Of fantasy and faith: LDS artist James C. Christensen dies at 74
Wise fools and fish on leashes. Dragons and dwarves. Boats and beetles. Flying pigs and goblin princesses.
The imaginative images of myths, fables and fantasies depicted by James C. Christensen will live on in myriad mediums, despite the death of the artist recognized for his works of fantasy and faith.
Christensen, a world-renowned LDS fantasy artist and former BYU art faculty member, died Sunday, Jan. 8, 2017, in Orem after a prolonged battle with cancer. He was 74.
Former CFAC faculty member passes away
James C. Christensen passed away Jan. 8, 2017 at the age of 74 after an ongoing battle with cancer. Born in Culver City, California in 1942, Christensen was a well-known American artist of religious and fantasy art. He studied at Santa Monica College and UCLA, and graduated from Brigham Young University with a Master’s Degree in Art.
Christensen is an Honored Alumnus and was a Visual Arts Emeritus Faculty at BYU. He received many awards such as Utah’s Top 100 Artists by the Springville Museum of Art, the Governor’s Award for Art from the Utah Arts Council, and was inducted into the U.S. Art magazine’s Hall of Fame. Christensen and his wife, Carole, were co-chairs of the Mormon Arts Foundation.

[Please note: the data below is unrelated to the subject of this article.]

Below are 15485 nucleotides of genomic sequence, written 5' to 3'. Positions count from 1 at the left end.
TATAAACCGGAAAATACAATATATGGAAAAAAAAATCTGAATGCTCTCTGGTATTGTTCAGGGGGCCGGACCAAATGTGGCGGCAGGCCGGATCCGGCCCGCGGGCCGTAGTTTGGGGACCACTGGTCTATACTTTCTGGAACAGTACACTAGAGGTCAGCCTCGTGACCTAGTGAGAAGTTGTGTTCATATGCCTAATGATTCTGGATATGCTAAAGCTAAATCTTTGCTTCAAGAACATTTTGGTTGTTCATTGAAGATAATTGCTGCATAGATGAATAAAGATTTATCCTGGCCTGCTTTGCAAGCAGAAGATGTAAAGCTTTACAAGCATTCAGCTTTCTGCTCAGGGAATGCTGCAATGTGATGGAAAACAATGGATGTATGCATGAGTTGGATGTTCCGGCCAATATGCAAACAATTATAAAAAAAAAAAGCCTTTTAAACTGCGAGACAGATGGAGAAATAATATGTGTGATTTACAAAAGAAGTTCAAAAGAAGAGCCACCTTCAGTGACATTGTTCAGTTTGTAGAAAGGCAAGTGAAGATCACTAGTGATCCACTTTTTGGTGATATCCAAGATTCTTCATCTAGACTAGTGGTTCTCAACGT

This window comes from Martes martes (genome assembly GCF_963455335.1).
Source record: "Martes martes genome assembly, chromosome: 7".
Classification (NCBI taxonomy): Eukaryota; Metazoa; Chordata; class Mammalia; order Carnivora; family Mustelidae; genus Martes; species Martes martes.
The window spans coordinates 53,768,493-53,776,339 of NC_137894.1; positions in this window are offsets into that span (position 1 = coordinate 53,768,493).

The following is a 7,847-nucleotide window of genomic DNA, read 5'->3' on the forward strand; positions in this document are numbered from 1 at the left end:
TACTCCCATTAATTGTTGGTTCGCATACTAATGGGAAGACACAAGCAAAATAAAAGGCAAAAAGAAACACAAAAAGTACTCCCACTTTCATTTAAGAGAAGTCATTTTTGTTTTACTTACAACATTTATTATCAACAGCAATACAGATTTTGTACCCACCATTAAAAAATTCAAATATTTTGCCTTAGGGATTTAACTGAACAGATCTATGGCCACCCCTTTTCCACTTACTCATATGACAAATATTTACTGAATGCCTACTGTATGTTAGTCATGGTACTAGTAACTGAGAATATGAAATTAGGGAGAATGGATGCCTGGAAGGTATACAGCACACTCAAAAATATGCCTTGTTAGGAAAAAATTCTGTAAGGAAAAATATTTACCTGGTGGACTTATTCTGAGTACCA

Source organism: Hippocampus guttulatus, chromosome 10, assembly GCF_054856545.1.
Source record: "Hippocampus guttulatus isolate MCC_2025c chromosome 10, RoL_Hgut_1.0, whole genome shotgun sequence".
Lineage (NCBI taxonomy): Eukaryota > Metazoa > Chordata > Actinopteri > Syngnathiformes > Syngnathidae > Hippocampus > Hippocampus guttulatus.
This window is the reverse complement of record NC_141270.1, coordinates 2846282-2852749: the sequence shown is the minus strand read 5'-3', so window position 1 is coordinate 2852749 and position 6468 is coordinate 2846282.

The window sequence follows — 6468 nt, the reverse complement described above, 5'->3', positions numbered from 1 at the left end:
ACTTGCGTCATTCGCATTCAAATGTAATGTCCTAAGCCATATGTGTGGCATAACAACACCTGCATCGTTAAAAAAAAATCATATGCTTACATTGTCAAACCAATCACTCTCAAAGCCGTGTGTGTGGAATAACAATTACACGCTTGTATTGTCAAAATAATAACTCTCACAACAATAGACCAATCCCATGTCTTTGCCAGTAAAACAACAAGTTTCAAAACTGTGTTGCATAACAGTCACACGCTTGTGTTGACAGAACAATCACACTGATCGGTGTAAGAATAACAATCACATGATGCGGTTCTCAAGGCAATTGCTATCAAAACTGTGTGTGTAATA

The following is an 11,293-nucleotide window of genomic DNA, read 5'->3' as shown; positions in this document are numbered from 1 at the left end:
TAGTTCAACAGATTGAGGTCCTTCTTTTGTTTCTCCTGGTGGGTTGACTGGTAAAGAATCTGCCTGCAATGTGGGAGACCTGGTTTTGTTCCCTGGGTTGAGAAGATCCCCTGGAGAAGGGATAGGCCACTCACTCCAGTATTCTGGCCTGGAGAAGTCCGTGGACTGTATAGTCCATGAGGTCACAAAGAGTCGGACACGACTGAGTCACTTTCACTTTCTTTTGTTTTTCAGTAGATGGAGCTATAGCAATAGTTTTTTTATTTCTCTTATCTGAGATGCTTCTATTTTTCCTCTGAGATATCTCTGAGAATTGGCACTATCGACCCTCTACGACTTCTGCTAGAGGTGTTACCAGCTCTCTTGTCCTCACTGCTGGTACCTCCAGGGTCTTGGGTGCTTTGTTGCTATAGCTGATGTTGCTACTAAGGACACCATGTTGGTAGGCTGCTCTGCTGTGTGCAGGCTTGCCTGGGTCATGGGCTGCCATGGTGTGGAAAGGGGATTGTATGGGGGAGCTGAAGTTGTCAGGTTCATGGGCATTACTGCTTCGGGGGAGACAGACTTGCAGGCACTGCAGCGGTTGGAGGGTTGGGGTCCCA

BYU illustration professor, Robert Barrett worked closely with Christensen. “Jim Christensen will certainly be missed as a creative contributor to the art world and to our community,” Barrett said. “Prior to his retirement, Jim taught and advised a number of students in the Illustration Program and was an effective teacher and mentor. While on the faculty at BYU, he would frequently visit the Illustration classes and following his retirement would open his studio for visits by the Illustration faculty and students.”
Christensen wrote several books including: A Journey of the Imagination: The Art of James Christensen (1994), Voyage of the Basset (1996), and Rhymes and Reasons (1997). His work has been featured in many other books, including A Shakespeare Sketchbook (2001), which he illustrated.
“In addition to his fantasy work, Jim contributed his creative energies to temple murals for the Nauvoo and Provo City temples as well as several scripturally based paintings and illustrations, Barrett said. “His impact on BYU and its creative culture as well as on the LDS Church as a whole will continue to be felt for years to come.”
Christensen is survived by his wife and five children, two of whom, Cassandra Christensen Barney and Emily Christensen McPhie, are also alumnae of the College of Fine Arts and Communications at BYU and are notable artists.